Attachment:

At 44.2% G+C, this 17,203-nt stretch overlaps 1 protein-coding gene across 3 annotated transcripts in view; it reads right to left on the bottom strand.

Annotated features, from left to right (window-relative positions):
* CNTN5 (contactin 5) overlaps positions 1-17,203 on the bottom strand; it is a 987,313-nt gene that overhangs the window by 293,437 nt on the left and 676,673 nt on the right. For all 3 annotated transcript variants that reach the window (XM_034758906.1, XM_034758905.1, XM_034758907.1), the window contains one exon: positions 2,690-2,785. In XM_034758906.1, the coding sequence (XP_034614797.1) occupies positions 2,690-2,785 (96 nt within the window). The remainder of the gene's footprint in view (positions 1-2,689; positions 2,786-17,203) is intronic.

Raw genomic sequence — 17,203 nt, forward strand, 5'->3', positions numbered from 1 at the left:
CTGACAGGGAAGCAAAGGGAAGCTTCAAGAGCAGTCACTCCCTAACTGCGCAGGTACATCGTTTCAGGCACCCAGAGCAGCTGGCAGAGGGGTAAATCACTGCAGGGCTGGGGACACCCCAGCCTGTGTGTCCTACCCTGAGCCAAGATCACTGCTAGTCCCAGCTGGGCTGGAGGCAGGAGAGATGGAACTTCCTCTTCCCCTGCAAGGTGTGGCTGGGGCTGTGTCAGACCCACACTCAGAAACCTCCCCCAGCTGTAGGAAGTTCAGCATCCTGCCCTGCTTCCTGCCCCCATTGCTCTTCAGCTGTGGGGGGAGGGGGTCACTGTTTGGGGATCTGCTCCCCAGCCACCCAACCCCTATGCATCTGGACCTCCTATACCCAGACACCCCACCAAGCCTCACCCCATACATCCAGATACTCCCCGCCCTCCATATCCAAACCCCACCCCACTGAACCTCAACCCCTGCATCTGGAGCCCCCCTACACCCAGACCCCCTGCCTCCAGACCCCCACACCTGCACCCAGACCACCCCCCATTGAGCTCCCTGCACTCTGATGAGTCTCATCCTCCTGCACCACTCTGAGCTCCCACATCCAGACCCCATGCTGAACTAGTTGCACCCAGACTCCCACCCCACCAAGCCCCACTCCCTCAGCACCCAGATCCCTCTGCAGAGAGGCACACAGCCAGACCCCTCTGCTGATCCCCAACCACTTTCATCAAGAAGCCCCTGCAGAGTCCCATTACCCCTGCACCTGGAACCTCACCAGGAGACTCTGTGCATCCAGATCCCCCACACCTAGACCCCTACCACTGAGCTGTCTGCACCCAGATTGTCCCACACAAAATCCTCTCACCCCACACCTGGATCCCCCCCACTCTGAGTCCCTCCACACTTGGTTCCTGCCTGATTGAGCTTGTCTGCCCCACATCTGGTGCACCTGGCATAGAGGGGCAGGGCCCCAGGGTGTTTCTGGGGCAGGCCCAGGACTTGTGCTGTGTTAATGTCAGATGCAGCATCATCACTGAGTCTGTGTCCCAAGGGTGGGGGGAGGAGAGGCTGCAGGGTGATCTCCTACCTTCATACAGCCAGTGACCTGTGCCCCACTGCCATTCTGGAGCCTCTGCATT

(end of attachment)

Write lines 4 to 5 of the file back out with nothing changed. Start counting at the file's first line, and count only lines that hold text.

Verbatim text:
Raw genomic sequence — 17,203 nt, forward strand, 5'->3', positions numbered from 1 at the left:
CTGACAGGGAAGCAAAGGGAAGCTTCAAGAGCAGTCACTCCCTAACTGCGCAGGTACATCGTTTCAGGCACCCAGAGCAGCTGGCAGAGGGGTAAATCACTGCAGGGCTGGGGACACCCCAGCCTGTGTGTCCTACCCTGAGCCAAGATCACTGCTAGTCCCAGCTGGGCTGGAGGCAGGAGAGATGGAACTTCCTCTTCCCCTGCAAGGTGTGGCTGGGGCTGTGTCAGACCCACACTCAGAAACCTCCCCCAGCTGTAGGAAGTTCAGCATCCTGCCCTGCTTCCTGCCCCCATTGCTCTTCAGCTGTGGGGGGAGGGGGTCACTGTTTGGGGATCTGCTCCCCAGCCACCCAACCCCTATGCATCTGGACCTCCTATACCCAGACACCCCACCAAGCCTCACCCCATACATCCAGATACTCCCCGCCCTCCATATCCAAACCCCACCCCACTGAACCTCAACCCCTGCATCTGGAGCCCCCCTACACCCAGACCCCCTGCCTCCAGACCCCCACACCTGCACCCAGACCACCCCCCATTGAGCTCCCTGCACTCTGATGAGTCTCATCCTCCTGCACCACTCTGAGCTCCCACATCCAGACCCCATGCTGAACTAGTTGCACCCAGACTCCCACCCCACCAAGCCCCACTCCCTCAGCACCCAGATCCCTCTGCAGAGAGGCACACAGCCAGACCCCTCTGCTGATCCCCAACCACTTTCATCAAGAAGCCCCTGCAGAGTCCCATTACCCCTGCACCTGGAACCTCACCAGGAGACTCTGTGCATCCAGATCCCCCACACCTAGACCCCTACCACTGAGCTGTCTGCACCCAGATTGTCCCACACAAAATCCTCTCACCCCACACCTGGATCCCCCCCACTCTGAGTCCCTCCACACTTGGTTCCTGCCTGATTGAGCTTGTCTGCCCCACATCTGGTGCACCTGGCATAGAGGGGCAGGGCCCCAGGGTGTTTCTGGGGCAGGCCCAGGACTTGTGCTGTGTTAATGTCAGATGCAGCATCATCACTGAGTCTGTGTCCCAAGGGTGGGGGGAGGAGAGGCTGCAGGGTGATCTCCTACCTTCATACAGCCAGTGACCTGTGCCCCACTGCCATTCTGGAGCCTCTGCATT